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Washington, Tyne & Wear

Holy Trinity Church, Washington

Last Updated:

25 Apr 2024

Washington, Tyne & Wear

This is a

Church, Place of Worship

54.903107, -1.516799

Founded in 


Current status is


Designer (if known):

John & Benjamin Green


Listed Grade II

Washington’s Holy Trinity Church towers over the village like a medieval castle 🤩

Funnily enough, given its location it’s often mooted as being sited on a prehistoric enclosure, pagan temple, or a place of other spiritual significance. What we do know is that a church has sat here since at least the 12th century, though probably the Saxon era. In the 1110s it was part of Rannulf Flambard’s extensive lands. He also built Norham Castle on the Scottish borders, St Giles at Durham and countless others in his possession as Bishop of Durham.

The area changed hands over the centuries and the church underwent significant remodelling too. The Biddick family paid for a chantry in the 13th century, though this has all since vanished when our friends John & Benjamin Green make an appearance yet again. John and Benjamin designed some of the North East's most renowned buildings and are modestly overshadowed by contemporaries like Dobson. The original church had two side aisles, a large south porch and a very typical medieval tower. The nave 18 paces long also.

The original church had two side aisles, a large south porch and a very typical medieval tower. The nave 18 paces long also.

In 1832 the (possibly) Saxon church was demolished thanks to supposed structural insecurity. John Green designed the new church, and was opened in the year after at a cost of £1000. What we see today is partly that construction as well as subsequent renovations in the 1880s and the 20th century.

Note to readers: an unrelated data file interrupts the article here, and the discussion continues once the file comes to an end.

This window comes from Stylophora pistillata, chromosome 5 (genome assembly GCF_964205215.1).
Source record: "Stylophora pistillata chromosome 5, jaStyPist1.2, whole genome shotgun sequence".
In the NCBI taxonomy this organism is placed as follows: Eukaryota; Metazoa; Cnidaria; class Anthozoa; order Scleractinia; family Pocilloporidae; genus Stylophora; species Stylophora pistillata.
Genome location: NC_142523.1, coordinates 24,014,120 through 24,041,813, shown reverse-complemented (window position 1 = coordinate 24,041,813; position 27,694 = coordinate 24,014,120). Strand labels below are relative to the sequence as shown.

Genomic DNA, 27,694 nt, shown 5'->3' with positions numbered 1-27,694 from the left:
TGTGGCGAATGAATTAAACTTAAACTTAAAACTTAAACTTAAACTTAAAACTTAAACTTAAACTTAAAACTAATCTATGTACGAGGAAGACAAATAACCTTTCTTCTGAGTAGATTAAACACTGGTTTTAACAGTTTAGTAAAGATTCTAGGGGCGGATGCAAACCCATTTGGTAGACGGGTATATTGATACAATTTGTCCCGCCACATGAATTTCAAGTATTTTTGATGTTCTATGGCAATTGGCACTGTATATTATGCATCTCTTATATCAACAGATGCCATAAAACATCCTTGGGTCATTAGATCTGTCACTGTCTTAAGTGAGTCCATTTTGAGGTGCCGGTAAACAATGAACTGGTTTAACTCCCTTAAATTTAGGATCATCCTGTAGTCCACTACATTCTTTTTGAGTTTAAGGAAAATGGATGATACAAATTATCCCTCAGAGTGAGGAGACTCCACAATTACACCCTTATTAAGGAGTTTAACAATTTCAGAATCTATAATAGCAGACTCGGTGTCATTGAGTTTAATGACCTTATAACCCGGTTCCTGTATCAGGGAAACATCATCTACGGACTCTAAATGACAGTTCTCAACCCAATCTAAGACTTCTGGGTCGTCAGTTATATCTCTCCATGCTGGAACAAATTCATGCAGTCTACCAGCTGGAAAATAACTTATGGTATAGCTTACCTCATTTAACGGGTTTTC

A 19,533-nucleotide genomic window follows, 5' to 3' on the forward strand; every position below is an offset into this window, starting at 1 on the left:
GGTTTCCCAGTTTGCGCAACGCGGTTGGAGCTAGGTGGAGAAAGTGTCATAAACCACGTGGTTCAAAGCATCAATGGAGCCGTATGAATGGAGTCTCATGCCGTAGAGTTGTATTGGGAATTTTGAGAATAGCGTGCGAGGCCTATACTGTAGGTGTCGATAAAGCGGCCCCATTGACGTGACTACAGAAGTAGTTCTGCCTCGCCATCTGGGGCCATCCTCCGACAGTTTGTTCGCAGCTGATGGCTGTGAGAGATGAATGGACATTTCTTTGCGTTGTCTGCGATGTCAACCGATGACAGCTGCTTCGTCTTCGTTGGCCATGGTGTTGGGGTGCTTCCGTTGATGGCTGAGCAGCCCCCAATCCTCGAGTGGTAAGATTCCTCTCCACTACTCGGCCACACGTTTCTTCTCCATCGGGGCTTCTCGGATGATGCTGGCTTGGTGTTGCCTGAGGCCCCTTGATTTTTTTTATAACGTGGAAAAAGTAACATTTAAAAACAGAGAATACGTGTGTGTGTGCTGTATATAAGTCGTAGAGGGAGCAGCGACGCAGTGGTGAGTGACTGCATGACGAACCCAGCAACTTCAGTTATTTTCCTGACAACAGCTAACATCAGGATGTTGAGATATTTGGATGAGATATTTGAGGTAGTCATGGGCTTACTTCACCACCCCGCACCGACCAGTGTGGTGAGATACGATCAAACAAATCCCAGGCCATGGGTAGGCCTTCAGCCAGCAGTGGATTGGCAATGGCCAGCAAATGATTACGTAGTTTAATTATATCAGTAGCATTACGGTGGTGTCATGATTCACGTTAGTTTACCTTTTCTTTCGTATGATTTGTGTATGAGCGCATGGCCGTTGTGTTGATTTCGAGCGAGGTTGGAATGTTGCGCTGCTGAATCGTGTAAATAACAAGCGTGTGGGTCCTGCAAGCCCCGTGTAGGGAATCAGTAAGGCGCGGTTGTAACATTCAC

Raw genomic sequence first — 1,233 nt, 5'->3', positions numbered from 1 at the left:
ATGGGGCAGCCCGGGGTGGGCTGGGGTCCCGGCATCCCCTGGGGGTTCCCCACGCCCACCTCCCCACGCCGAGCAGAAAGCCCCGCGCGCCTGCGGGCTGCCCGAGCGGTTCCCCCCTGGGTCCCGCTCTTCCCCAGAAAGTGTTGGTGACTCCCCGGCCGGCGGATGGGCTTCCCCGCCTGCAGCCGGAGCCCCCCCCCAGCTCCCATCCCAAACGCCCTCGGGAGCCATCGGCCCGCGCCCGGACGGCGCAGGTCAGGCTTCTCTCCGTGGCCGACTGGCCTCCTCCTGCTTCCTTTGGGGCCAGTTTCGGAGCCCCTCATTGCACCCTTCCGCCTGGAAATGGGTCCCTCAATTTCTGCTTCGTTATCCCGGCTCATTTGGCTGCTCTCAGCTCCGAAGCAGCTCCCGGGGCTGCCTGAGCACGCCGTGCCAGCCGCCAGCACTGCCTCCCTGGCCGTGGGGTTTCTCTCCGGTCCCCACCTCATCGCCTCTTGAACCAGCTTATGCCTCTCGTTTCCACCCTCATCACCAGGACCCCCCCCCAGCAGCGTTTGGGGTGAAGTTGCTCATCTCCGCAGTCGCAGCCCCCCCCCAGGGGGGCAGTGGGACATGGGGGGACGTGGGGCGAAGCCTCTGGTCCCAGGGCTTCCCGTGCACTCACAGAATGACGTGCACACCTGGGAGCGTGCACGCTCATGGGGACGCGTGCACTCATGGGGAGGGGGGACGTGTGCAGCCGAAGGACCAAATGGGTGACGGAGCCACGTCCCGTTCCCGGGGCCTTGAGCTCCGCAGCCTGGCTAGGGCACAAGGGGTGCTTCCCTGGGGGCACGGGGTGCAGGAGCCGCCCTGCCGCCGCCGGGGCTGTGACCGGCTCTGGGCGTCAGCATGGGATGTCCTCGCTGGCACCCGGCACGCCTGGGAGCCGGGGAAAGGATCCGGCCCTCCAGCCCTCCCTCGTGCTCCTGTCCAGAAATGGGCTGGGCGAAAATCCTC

The old lords of Washington, and henceforth George Washington’s ancestors, are buried here. A member of the Knights Templar, Jacobus Sanderson, is also reputedly buried here.

Listing Description (if available)

NZ 35NW WASHINGTON THE AVENUE (east side) 2/72 19.12.49 Church of Holy Trinity (formerly listed as Washington G.V. Church) II Parish church 1832 by John and Benjamin Green of Newcastle; 1882-3 alterations including transepts by Austin and Johnson of Newcastle; 1902 chancel and vestry by Hicks and Charlewood of Newcastle; 1962 bell-tower. 4-bay nave has small crenellated west tower with spirelet; west porch; north and south transepts. Coursed squared sandstone with ashlar plinth and dressings; Westmorland slate roof with porch roof of Welsh slate. Early English style. Interior has choir gallery at west end. A prominent site on a high mound on which stood a medieval church demolished in early C.19.

Both illustrations here depict Washington village between the 1840s and 1850s. The earlier, a tithe plan of the area, give an early insight into village life and the landowners of the area. The church was only a decade old when the tithe plan was illustrated. You will see the number 8, indicating much of the land here was Glebe ran by Revd. Bryan Sneyd Broughton. His second son also named Bryan was a pioneer settler of New Zealand in the mid 19th century. Two of his sons - the aforementioned Bryan and Thomas, died on HMS Orpheus. It's still the worst maritime disaster in New Zealand waters. (

Otherwise, much of the village remains the same. The Washington Arms, beforehand the Commercial Hotel, was part of a longer house and garth. The village pond is also in situ, which in decades later was dried up and landscaped.

The 1890s map shows the village with the pond filled. The village periphery expanded to include terraces on the old Glebe land, presumably providing rental income to the parish. Another pub, the Bush Inn had also been built as well as a Wesleyan church.


The church in 2024


An undated postcard of the church, probably between the 1900s and 1920s. Source: Raggyspelk


An impression of the former “Saxon” church. Source.

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